• Posted by stubizz June 05, 2022 at 10:52

    Criteria include a combination of need to protect natural beauty and wildlife while opening it up for education and recreation, and a need for rural regeneration following a long period of economic decline and deprivation (as in the case of SW Scotland). My own observation after living 12 years on Dartmoor is that the towns immediately surrounding the National Park prosper. If Galloway gets a national park it would mean that Dumfries, Thornhill, Newton Stewart, Stranraer, Girvan, Maybole, Dalmellington and Sanquhar would all benefit. Whether Castle Douglas, Dalbeattie and Kirkcudbright should be constrained within the NP boundary or outside it and free to expand and develop in the normal way is a matter for careful judgement.
  • Posted by geoffreykolbe June 05, 2022 at 13:25

    The Scottish Government set out the aims of a National Park in the National Parks Act (2000): (a)to conserve and enhance the natural and cultural heritage of the area, (b)to promote sustainable use of the natural resources of the area, (c)to promote understanding and enjoyment (including enjoyment in the form of recreation) of the special qualities of the area by the public, and (d)to promote sustainable economic and social development of the area’s communities. Of these four aims, the first is about 'conserving' what is already there by way of 'natural and cultural heritage'. This indicates that help is needed to achieve this by designating the area a National Park. So, one criteria for an area for NP status is that an identifiable cultural and or natural heritage should be at risk. The last three aims are essentially about helping the local economy of the area through 'sustainable' enterprises, the most obvious of which is tourism. This indicates that as a criteria, the local economy of the area should be at risk, and NP status would help overcome a steady decline.
  • Posted by PeterNeuberger June 05, 2022 at 13:46

    Very nice analysis geoffreykolbe! I would add that in order to conserve the cultural heritage of the area, it has to have some cultural heritage in the first place. While that unarguably the case in the proposed area for the Scottish Borders National Park (Reivers, Common-Ridings, Border ballads, etc...) I have to say it is difficult to find such a heritage in Galloway.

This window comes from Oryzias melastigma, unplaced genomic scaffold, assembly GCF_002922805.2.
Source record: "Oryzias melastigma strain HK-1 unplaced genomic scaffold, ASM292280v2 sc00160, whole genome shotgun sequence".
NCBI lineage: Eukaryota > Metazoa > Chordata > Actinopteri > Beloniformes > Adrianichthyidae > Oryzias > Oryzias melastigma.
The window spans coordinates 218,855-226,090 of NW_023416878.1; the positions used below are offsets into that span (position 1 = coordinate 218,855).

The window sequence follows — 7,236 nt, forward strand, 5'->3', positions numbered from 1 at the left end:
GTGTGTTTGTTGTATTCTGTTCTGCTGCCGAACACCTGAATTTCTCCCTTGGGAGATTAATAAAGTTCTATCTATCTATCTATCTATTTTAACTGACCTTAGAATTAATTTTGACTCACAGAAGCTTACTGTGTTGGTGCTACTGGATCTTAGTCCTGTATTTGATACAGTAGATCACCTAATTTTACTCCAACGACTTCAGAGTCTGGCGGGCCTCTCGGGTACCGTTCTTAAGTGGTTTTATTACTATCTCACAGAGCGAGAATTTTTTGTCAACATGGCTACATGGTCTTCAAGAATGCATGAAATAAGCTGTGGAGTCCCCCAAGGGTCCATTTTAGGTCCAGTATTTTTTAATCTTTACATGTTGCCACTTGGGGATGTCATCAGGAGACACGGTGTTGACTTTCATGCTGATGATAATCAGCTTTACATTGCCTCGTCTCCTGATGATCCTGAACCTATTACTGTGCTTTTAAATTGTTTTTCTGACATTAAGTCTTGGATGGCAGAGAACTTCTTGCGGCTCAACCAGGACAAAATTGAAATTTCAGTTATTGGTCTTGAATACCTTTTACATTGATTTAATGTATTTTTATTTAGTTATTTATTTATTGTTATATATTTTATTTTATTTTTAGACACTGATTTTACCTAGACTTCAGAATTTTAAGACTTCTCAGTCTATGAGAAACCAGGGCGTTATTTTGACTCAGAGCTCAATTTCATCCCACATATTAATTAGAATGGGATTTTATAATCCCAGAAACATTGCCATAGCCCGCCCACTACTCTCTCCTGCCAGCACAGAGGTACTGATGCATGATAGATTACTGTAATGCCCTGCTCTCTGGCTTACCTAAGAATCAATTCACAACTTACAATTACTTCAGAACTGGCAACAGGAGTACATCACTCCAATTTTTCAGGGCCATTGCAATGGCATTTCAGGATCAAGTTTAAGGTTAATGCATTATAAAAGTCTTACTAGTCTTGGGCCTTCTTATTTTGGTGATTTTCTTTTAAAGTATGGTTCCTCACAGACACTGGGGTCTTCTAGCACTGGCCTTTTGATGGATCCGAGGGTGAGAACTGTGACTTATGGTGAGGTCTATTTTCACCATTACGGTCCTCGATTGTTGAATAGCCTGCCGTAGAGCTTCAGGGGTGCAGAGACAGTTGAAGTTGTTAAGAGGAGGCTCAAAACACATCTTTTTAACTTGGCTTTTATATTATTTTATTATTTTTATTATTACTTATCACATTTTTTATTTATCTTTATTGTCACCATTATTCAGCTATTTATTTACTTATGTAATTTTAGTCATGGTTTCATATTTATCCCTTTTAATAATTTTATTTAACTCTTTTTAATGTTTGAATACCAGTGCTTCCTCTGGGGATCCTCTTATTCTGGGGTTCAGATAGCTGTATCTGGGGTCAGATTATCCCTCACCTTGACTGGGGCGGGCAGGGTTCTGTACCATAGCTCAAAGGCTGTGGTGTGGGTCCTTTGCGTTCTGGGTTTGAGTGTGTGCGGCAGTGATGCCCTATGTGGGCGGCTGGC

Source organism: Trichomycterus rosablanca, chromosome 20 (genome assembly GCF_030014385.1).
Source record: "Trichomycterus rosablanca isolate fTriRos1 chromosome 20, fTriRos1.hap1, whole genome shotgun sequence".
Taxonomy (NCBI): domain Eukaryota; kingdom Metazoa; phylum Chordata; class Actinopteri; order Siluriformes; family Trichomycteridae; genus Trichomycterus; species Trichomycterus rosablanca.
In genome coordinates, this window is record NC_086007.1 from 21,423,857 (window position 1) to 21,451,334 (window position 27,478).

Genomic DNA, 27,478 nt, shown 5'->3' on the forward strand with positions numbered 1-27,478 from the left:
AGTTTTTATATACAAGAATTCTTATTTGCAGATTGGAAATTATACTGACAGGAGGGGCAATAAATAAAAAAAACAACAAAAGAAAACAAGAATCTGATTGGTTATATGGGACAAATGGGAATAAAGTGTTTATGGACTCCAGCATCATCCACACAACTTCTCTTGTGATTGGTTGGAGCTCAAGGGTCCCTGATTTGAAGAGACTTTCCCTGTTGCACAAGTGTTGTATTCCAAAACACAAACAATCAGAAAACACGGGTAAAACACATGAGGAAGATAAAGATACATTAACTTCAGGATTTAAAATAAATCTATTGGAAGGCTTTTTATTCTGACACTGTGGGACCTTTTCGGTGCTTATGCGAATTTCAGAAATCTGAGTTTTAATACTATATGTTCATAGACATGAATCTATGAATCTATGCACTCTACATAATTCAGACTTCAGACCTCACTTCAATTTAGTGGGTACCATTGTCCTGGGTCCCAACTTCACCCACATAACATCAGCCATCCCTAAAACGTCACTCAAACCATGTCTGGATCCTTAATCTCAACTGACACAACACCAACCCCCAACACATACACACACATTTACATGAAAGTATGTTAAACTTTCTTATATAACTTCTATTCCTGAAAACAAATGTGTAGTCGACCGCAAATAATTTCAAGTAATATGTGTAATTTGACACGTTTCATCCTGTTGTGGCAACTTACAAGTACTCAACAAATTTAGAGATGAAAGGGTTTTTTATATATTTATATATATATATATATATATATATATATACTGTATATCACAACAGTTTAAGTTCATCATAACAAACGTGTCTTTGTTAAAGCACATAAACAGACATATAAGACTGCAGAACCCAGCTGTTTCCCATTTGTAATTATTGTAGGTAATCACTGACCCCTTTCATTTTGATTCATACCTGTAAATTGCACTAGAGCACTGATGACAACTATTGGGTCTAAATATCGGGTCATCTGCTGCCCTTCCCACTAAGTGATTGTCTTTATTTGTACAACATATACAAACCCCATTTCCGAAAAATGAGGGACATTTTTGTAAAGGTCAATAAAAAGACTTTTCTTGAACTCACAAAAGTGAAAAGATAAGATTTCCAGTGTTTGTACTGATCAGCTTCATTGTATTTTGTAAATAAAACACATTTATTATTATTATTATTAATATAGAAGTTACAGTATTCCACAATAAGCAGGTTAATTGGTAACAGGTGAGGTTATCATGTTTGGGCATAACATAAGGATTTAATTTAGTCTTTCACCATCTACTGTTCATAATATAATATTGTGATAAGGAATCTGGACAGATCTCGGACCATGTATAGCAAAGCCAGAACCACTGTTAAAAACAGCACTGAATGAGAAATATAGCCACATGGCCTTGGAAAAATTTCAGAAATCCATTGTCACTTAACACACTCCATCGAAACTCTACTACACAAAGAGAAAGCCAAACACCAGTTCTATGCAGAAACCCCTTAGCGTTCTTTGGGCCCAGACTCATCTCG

• Posted by borbal June 05, 2022 at 18:20

    I can only agree with the comments above by geoffreykolbe and PeterNeuberger. Designation as a National Park is about conserving the culture and environment of an area, and helping the local community make the best of using it in a sustainable way in improving the local economy. I think the material in 'resources' on the Scottish Borders National Park website spell out in a very clear way how making that area a National Park would meet the required criteria.
  • Posted by AndrewPym June 05, 2022 at 21:25

    To become a National Park an area must have a coherent identity and be of outstanding quality in terms of both natural and cultural heritage. But it is not to create a museum or playground for visitors: it must be forward-looking. For many the National Park will be where they live and work. The social and economic needs of all communities (both in settlements and dispersed across the countryside) will remain important. The result should be a diverse economy, which must include embracing the challenges of net zero and meeting the needs of tourists. Accordingly, designation should require strong local support. Galloway is supported by all three Councils and by over 80% of the public in a 2018 survey. An important criteria is that designation should be seen as a means to help an area address problems which cannot otherwise be met. Many good objectives and policies are identified in the South of Scotland Regional Economic Plan but it is unlikely that the outcomes will be achieved in the very west of the area if it is not made a National Park. This opportunity of a new National Park should be taken to pursue the proposal for Galloway and secure a better future for everyone.